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Thursday, 21 Feb 19 - Tux Machines is a community-driven public service/news site which has been around for over a decade and primarily focuses on GNU/LinuxSubscribe now Syndicate content

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Quick Roundup

Type Title Author Replies Last Postsort icon
Story Security Leftovers Roy Schestowitz 20/02/2019 - 10:54pm
Story today's howtos Roy Schestowitz 20/02/2019 - 10:30pm
Story GNU Leveraged for Spying Roy Schestowitz 6 20/02/2019 - 10:18pm
Story Kali Linux 2019.1 Release Roy Schestowitz 7 20/02/2019 - 10:11pm
Story HTTP Vs. HTTPS Mohd Sohail 20/02/2019 - 9:44pm
Story 5 of the Best Linux Distros for Developers and Programmers Roy Schestowitz 20/02/2019 - 9:36pm
Story How To Automatically Change GNOME Background In Intervals Using BASH Mohd Sohail 20/02/2019 - 9:32pm
Story Extensive Benchmarks Looking At AMD Znver1 GCC 9 Performance, EPYC Compiler Tuning Rianne Schestowitz 1 20/02/2019 - 9:29pm
Story Arm-based IoT gateway runs on Moxa Industrial Linux Roy Schestowitz 20/02/2019 - 9:25pm
Story digiKam 6.0.0 is released Rianne Schestowitz 2 20/02/2019 - 9:23pm

i.MX8M Mini based handheld dev kit has dual Linux BSPs

Filed under
Android
Linux
Hardware

Solectrix is prepping an “SX Mobile Device Kit” for developing handhelds with Debian and Yocto Linux BSPs, an i.MX8M Mini SoC, an optional 5-inch touchscreen, WiFi, BT, GNSS, and mini-PCIe, and features for prototyping CSI-2 camera sensors.

These days we rarely cover mobile computers, most of which are rugged field-service handhelds that run Android, such as Two Technologies’ N5Print. Yet, Solectrix’s SX Mobile Device Kit (MDK) seemed of particular interest since it’s a development kit with Linux BSPs and NXP’s new i.MX8M Mini SoC.

In addition, a Solectrix GmbH rep informed us that optional features like GbE and USB Type-A host and GbE ports enable the MDK to be used as a general-purpose embedded development board. Purchase options range from buying the 125 x 78mm PCB by itself all the way up to a fully equipped handheld with a 5-inch screen. Yocto Project and Debian Linux BSPs are available, and the board also supports Android 9 Pie.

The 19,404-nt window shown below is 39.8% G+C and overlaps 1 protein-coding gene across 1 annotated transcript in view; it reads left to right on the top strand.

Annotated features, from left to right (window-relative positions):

Read more

Also: i.MX8M and Snapdragon 820E SBCs run Linux and Android

Software Code’s “Wayback Machine” Gets a Boost

Filed under
OSS
Web

Call it the Wayback Machine of code: a searchable open archive of software source code across iterations; from buggy beta versions, to sophisticated contemporary release.

Software Heritage is a non-profit initiative developed and hosted by the French Institute for Research in Computer Science and Automation.

Officially created in 2015, the project has been growing over the years. It now spans 5.6 billion source files from more than 88 million projects.

Software Heritage is itself built on open-source code. It gathers source files by trawling through repositories that developers uses to create and share code, such as Github, Gitlab, GoogleCode, Debian, GNU and the Python Package Index, with users able to trace detailed revision history of all the codebase versions that it stores.

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Events: Qt World Summit 2018, NetSurf Developer, LibreOffice Asia Conference

Filed under
Development
LibO
OSS
  • Networking in Berlin: Qt World Summit 2018

    At our little booth we showcased Plasma running on a variety of devices, ranging from a Nexus 5X running Plasma Mobile through two ARM laptops to the powerful KDE Slimbook. Plasma was praised for its performance and reliability and since the focus of the event was mostly on embedded systems, we could easily demonstrate with our selection of devices that Plasma and the KDE Frameworks are a viable option for an endeavor in this area, too.

    It was very interesting to see the diverse set of people presenting their products and roaming the stalls, to see where Qt is in use today without you even realizing. We were approached by several companies evaluating using KDE Frameworks in their products and also tried to lay a foundation for an eventual partnership. And then there was Daimler who just parked an A-Class in the hallway, whose MBUX infotainment system is also powered by Qt.

  • Vincent Sanders: A very productive weekend